A frustrating action puzzle game that crashes and burns due to its awful control interface.

This American release is, curiously, a game I first became aware of through its Japanese version. Back in the waning days of Game Boy, post-N64 launch before pre-Pokémon Red and Blue U.S. release, the system occupied a strange place in the American retail market. It still sold well enough to continue being supported, but with retail releases drying up and interest from core gamers effectively nonexistent, it was pretty much anything-goes with Game Boy. That meant you’d sometimes find strange things like Japanese releases mixed in with the rest of the games on a shelf at, say, a Waldensoft in Texas—as I did with Go! Go! Tank.

The game has always stuck with me since this bizarre and inexplicable encounter, a good seven years or so after its original Japanese release under the same title. Who knows how or why a few copies of the Japan edition of Go! Go! Tank ended up at my local game shop, but in the end it didn’t really make much difference. Go! Go! Tank has no language barrier to speak of, with practically zero in-game text and play mechanics that anyone can sort out in very little time. It’s a game about leading a tiny tank to a goal, in an indirect way.

Online reference sources like Wikipedia refer to Go! Go! Tank as a “strategy game,” which is fairly inaccurate. This is a straight-up action puzzle game, and despite the proliferation of that particular genre on Game Boy, it’s actually a standout example of the form. Go! Go! Tank is cast from the same mold as something like Lemmings or Mario & Wario, although it predates both. It’s a puzzle-oriented escort mission, which tasks you with the grim duty of leading said tiny tank to its objective despite having no direct control over it. The tank in question roams around mindlessly on the field, puttering about in a straight line and occasionally firing off cute little bullets. The tank can climb over low barriers, but not tall ones, and it advances until it encounters an insurmountable obstacle. When the tank hits a wall, it takes a bit of damage and turns in the other direction.

Your goal, then, is to create passable pathways for the tank to use to reach its goal before it smashes itself into oblivion and explodes. Other hazards exist on the field, including dangerous pits and hostile gun emplacements. The tank isn’t totally defenseless, but its driver is not the sharpest knife in the weapons locker, so it’s really incumbent upon the player to keep the poor dumb thing safe.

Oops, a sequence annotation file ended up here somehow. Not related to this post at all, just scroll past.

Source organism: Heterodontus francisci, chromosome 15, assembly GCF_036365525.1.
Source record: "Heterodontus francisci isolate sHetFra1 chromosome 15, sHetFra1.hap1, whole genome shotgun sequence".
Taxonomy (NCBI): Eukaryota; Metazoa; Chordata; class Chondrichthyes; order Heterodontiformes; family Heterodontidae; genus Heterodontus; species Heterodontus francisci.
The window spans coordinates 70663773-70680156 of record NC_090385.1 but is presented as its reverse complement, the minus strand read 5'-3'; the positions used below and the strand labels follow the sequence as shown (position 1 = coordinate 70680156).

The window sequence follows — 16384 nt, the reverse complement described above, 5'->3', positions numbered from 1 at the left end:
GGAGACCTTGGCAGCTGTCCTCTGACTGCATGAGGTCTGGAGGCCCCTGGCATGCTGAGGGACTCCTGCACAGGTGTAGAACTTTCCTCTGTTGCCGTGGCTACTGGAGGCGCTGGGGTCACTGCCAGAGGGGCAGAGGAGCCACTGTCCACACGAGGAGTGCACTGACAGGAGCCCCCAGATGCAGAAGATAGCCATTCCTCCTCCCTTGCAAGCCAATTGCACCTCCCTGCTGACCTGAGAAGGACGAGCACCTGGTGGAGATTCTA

To this end, your plane is equipped with the ability to stage very limited and largely ineffectual air-to-ground attacks with a small bomb. These drop from your plane in a limp arc and detonate on contact with no real splash effect to speak of, so you need to be precise in your attacks all while doing your best to be a good shepherd to your ground-bound charge. It’s a fairly simple premise without an enormous number of factors to deal with, but Go! Go! Tank isn’t easy. The challenge here arises from the fact that your plane is a hassle to control.

Your plane is basically the opposite of swimming Mario. You know how you have to pump the A button to make Mario swim, because he sinks otherwise? Here, your plane constantly rises to the top of the screen, forcing you to nudge it downward repeatedly in order to maintain the altitude you want. This makes lining up your skyhook with blocks or landing precise bomb hits pretty challenging. You can’t easily fly level here, so the most essential skill in your toolbox turns out to be the power to predict and control the downward dips of your plane as you struggle to steer it. This is not the most enjoyable play mechanic I’ve ever come across, and it’s made even more frustrating by the fact that you can’t take other actions while turning your plane. 

While Go! Go! Tank‘s challenges would feel fairly reasonable if you could drop bombs or release crates while performing tight maneuvers, that simply isn’t possible. And the addition of weird “power-ups” like a duplicate plane that messes up your careful stair-step arrangements, along with the fact that you can accidentally destroy crates by dropping them in the wrong place, means that you can enter an unwinnable state even if you use the built-in infinite health cheat code! Game Boy certainly didn’t want for puzzle action games, and there are much better examples to be found on the system. It’s a vexing, though admittedly interesting, early take on the “escort mission” genre that would explode into the mainstream and the top of the charts just a few months later thanks to DMA Designs’ challenging-but-not-in-an-unreasonable-way hit Lemmings.

The game comes to us from some familiar faces: Toei Animation, Copya Systems, and Electro Brain in the U.S. Like every other Copya Systems game we’ve seen, Go! Go! Tank seems to mean well, but it’s too annoying to play to properly live up to those ambitions.